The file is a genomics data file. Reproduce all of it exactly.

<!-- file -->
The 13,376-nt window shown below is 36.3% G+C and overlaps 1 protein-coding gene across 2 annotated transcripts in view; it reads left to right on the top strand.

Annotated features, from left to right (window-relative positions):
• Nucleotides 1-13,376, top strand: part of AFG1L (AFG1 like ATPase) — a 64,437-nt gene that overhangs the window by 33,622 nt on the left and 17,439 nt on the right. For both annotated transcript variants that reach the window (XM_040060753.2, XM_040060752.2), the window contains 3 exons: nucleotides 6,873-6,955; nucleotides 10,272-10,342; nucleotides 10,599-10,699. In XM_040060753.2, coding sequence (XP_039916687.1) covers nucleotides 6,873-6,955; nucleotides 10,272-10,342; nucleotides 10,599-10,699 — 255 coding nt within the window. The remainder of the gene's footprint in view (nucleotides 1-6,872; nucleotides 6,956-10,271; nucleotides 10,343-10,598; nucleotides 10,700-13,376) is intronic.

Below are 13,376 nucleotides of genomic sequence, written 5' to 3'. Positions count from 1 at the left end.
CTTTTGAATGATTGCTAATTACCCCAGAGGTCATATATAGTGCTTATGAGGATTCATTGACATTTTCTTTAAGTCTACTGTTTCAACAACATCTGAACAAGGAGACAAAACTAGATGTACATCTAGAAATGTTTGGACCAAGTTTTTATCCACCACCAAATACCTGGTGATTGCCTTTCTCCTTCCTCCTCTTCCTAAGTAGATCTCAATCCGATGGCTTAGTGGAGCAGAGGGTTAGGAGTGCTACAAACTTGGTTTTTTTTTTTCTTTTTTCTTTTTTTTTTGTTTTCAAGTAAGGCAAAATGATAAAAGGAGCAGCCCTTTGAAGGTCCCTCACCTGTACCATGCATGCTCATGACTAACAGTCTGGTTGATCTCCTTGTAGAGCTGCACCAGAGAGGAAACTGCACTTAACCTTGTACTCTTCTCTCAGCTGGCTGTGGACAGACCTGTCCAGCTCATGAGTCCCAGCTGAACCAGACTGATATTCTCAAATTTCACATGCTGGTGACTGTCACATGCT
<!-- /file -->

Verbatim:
The 13,376-nt window shown below is 36.3% G+C and overlaps 1 protein-coding gene across 2 annotated transcripts in view; it reads left to right on the top strand.

Annotated features, from left to right (window-relative positions):
• Nucleotides 1-13,376, top strand: part of AFG1L (AFG1 like ATPase) — a 64,437-nt gene that overhangs the window by 33,622 nt on the left and 17,439 nt on the right. For both annotated transcript variants that reach the window (XM_040060753.2, XM_040060752.2), the window contains 3 exons: nucleotides 6,873-6,955; nucleotides 10,272-10,342; nucleotides 10,599-10,699. In XM_040060753.2, coding sequence (XP_039916687.1) covers nucleotides 6,873-6,955; nucleotides 10,272-10,342; nucleotides 10,599-10,699 — 255 coding nt within the window. The remainder of the gene's footprint in view (nucleotides 1-6,872; nucleotides 6,956-10,271; nucleotides 10,343-10,598; nucleotides 10,700-13,376) is intronic.

Below are 13,376 nucleotides of genomic sequence, written 5' to 3'. Positions count from 1 at the left end.
CTTTTGAATGATTGCTAATTACCCCAGAGGTCATATATAGTGCTTATGAGGATTCATTGACATTTTCTTTAAGTCTACTGTTTCAACAACATCTGAACAAGGAGACAAAACTAGATGTACATCTAGAAATGTTTGGACCAAGTTTTTATCCACCACCAAATACCTGGTGATTGCCTTTCTCCTTCCTCCTCTTCCTAAGTAGATCTCAATCCGATGGCTTAGTGGAGCAGAGGGTTAGGAGTGCTACAAACTTGGTTTTTTTTTTTCTTTTTTCTTTTTTTTTTGTTTTCAAGTAAGGCAAAATGATAAAAGGAGCAGCCCTTTGAAGGTCCCTCACCTGTACCATGCATGCTCATGACTAACAGTCTGGTTGATCTCCTTGTAGAGCTGCACCAGAGAGGAAACTGCACTTAACCTTGTACTCTTCTCTCAGCTGGCTGTGGACAGACCTGTCCAGCTCATGAGTCCCAGCTGAACCAGACTGATATTCTCAAATTTCACATGCTGGTGACTGTCACATGCT